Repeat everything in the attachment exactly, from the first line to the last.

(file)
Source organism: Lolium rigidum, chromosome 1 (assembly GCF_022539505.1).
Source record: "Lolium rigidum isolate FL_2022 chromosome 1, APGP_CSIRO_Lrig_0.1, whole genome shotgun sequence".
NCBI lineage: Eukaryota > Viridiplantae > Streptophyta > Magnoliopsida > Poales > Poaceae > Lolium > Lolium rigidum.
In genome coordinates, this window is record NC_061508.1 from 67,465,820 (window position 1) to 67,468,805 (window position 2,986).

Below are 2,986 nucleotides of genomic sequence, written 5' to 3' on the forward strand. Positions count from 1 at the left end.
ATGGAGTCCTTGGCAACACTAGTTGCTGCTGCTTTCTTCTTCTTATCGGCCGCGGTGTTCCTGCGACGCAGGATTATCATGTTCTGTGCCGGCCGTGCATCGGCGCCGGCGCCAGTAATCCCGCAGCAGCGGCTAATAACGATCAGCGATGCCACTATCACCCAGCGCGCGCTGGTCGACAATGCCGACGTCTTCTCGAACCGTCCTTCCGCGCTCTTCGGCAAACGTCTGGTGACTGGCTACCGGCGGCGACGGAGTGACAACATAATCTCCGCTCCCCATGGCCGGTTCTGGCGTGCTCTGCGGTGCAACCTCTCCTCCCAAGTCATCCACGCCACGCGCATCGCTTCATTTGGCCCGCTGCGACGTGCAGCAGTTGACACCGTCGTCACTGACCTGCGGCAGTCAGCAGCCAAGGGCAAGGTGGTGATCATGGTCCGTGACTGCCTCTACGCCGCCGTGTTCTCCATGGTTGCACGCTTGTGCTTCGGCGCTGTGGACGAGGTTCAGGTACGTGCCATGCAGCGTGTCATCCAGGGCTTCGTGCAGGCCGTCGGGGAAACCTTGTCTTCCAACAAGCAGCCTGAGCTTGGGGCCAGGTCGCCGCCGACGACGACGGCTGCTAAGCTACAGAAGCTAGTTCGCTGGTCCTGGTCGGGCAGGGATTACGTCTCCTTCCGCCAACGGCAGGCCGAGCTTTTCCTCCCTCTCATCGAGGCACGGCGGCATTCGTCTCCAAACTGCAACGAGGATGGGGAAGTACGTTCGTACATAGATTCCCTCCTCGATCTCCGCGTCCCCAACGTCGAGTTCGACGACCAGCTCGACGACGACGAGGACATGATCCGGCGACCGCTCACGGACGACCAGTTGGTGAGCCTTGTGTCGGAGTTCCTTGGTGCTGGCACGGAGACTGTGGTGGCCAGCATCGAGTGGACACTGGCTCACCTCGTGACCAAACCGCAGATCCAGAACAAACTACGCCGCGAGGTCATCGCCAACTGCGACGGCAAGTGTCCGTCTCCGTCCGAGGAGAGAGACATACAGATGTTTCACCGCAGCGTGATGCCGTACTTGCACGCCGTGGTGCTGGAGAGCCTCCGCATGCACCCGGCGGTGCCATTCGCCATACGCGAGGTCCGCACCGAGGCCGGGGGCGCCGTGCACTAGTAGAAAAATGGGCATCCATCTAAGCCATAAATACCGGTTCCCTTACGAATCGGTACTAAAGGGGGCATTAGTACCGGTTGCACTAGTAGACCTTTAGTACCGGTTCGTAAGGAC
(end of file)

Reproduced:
Source organism: Lolium rigidum, chromosome 1 (assembly GCF_022539505.1).
Source record: "Lolium rigidum isolate FL_2022 chromosome 1, APGP_CSIRO_Lrig_0.1, whole genome shotgun sequence".
NCBI lineage: Eukaryota > Viridiplantae > Streptophyta > Magnoliopsida > Poales > Poaceae > Lolium > Lolium rigidum.
In genome coordinates, this window is record NC_061508.1 from 67,465,820 (window position 1) to 67,468,805 (window position 2,986).

Below are 2,986 nucleotides of genomic sequence, written 5' to 3' on the forward strand. Positions count from 1 at the left end.
ATGGAGTCCTTGGCAACACTAGTTGCTGCTGCTTTCTTCTTCTTATCGGCCGCGGTGTTCCTGCGACGCAGGATTATCATGTTCTGTGCCGGCCGTGCATCGGCGCCGGCGCCAGTAATCCCGCAGCAGCGGCTAATAACGATCAGCGATGCCACTATCACCCAGCGCGCGCTGGTCGACAATGCCGACGTCTTCTCGAACCGTCCTTCCGCGCTCTTCGGCAAACGTCTGGTGACTGGCTACCGGCGGCGACGGAGTGACAACATAATCTCCGCTCCCCATGGCCGGTTCTGGCGTGCTCTGCGGTGCAACCTCTCCTCCCAAGTCATCCACGCCACGCGCATCGCTTCATTTGGCCCGCTGCGACGTGCAGCAGTTGACACCGTCGTCACTGACCTGCGGCAGTCAGCAGCCAAGGGCAAGGTGGTGATCATGGTCCGTGACTGCCTCTACGCCGCCGTGTTCTCCATGGTTGCACGCTTGTGCTTCGGCGCTGTGGACGAGGTTCAGGTACGTGCCATGCAGCGTGTCATCCAGGGCTTCGTGCAGGCCGTCGGGGAAACCTTGTCTTCCAACAAGCAGCCTGAGCTTGGGGCCAGGTCGCCGCCGACGACGACGGCTGCTAAGCTACAGAAGCTAGTTCGCTGGTCCTGGTCGGGCAGGGATTACGTCTCCTTCCGCCAACGGCAGGCCGAGCTTTTCCTCCCTCTCATCGAGGCACGGCGGCATTCGTCTCCAAACTGCAACGAGGATGGGGAAGTACGTTCGTACATAGATTCCCTCCTCGATCTCCGCGTCCCCAACGTCGAGTTCGACGACCAGCTCGACGACGACGAGGACATGATCCGGCGACCGCTCACGGACGACCAGTTGGTGAGCCTTGTGTCGGAGTTCCTTGGTGCTGGCACGGAGACTGTGGTGGCCAGCATCGAGTGGACACTGGCTCACCTCGTGACCAAACCGCAGATCCAGAACAAACTACGCCGCGAGGTCATCGCCAACTGCGACGGCAAGTGTCCGTCTCCGTCCGAGGAGAGAGACATACAGATGTTTCACCGCAGCGTGATGCCGTACTTGCACGCCGTGGTGCTGGAGAGCCTCCGCATGCACCCGGCGGTGCCATTCGCCATACGCGAGGTCCGCACCGAGGCCGGGGGCGCCGTGCACTAGTAGAAAAATGGGCATCCATCTAAGCCATAAATACCGGTTCCCTTACGAATCGGTACTAAAGGGGGCATTAGTACCGGTTGCACTAGTAGACCTTTAGTACCGGTTCGTAAGGAC